When an overconfident teen alien gets behind the controls of a spaceship, he must attempt to abduct a slumbering farmer under the watchful eye of a critical instructor. But abducting humans requires precision and a gentle touch, and within a few missteps it's painfully clear why more humans don't go missing every year.
- Director:Gary Rydstrom,
- Writer:Gary Rydstrom, Jeff Pidgeon (story), Maxwell Brace IV (story)
A teenage alien tries to abduct a sleeping human, but with so many switches to do so, it's nearly impossible. . You can read more in Google, Youtube, Wiki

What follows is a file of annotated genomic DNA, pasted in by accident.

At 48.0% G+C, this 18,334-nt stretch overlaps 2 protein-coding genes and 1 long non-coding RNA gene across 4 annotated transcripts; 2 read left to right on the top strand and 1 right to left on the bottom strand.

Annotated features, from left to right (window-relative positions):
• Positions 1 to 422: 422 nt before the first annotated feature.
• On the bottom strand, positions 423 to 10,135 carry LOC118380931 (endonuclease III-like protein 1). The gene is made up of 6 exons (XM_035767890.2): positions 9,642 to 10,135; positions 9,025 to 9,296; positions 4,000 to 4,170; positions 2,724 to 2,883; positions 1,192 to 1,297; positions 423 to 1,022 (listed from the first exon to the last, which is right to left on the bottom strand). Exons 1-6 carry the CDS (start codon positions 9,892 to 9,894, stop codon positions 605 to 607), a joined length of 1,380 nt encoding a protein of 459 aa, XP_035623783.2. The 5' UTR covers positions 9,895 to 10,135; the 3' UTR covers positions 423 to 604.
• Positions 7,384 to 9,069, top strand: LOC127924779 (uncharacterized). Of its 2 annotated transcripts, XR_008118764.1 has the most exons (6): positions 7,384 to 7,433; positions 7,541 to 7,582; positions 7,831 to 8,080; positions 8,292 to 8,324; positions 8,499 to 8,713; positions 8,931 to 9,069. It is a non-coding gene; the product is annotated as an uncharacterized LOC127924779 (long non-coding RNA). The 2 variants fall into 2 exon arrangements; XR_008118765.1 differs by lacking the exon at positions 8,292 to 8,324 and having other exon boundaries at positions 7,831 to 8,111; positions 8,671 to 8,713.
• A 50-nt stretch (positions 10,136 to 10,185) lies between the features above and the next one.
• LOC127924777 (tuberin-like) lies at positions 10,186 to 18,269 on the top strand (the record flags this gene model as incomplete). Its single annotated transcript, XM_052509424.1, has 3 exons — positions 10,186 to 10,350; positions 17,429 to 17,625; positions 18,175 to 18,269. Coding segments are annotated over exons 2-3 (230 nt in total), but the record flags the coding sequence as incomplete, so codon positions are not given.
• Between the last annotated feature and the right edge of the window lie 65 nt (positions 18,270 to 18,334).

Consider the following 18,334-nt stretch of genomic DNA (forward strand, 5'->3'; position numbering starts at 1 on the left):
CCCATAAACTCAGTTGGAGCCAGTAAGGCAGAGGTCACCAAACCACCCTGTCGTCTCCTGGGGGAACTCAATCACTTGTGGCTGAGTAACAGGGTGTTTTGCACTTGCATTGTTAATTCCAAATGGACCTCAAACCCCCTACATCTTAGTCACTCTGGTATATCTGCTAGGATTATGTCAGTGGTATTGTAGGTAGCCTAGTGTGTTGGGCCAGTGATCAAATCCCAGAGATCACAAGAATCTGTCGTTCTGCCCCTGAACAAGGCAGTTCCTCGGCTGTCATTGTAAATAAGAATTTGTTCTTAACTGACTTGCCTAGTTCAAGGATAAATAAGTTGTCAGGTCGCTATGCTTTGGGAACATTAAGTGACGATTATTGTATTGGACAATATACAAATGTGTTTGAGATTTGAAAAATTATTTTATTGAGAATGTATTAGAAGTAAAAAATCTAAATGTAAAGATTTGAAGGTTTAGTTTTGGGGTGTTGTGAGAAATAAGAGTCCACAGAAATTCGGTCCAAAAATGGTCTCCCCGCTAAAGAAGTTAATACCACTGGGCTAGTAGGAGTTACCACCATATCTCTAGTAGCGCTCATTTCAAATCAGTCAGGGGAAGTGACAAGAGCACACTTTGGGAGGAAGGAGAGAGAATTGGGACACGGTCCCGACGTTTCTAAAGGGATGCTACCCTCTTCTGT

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(gb) wrote: Gulrez (parineeti) hails from Hyderabad and is a topper in sports and academics. But her marriage plans get spoiled as the prospective in-laws demand dowry. She decides to teach a lesson to dowry seeking grooms using the law. She along with her father (anupam kher) shift to Lucknow with new identity as rich people from Dubai. There Gulrez meets Taariq (aditya) a restaurant owner and also a rich man. Both get married and Gulrez uses the law and takes money from him and returns to Hyderabad. What happens from there forms the rest.The director has come up with an interesting storyline and while the presentation was rich, the narrative was just okay. The dialogues were well written. The script was above average but the screenplay was average. The background score was melodious and songs were worth watching. Cinematography was efficient. Editing good. Costumes were well designed to suit the backdrop while the art department was colorful. Aditya Roy Kapur was excellent and he scores the brownie points. Parineeti Chopra looks sensuous and she did her bit as required. Anupam Kher was great as usual. Others had no scope.Coming up with an interesting idea is very hard in the this day in age where in bollywood masala films are raking in all the moolah. It is here where Dir.Habib Fasial should be aplauded for making a film on dowry even though it is light hearted and there is scope for a even better film on this subject.The first half revolves around elements of comedy, some romance and interesting moments. The interval bang was neat but the second half gets into a con drama which was not excepted and it needed to be more convincing. Overall, the film is very enjoyable, its entertaining and it tackles a serious subject in a light manner, barring a of couple unexpected not so convincing twists its a enjoyable watch for the whole family.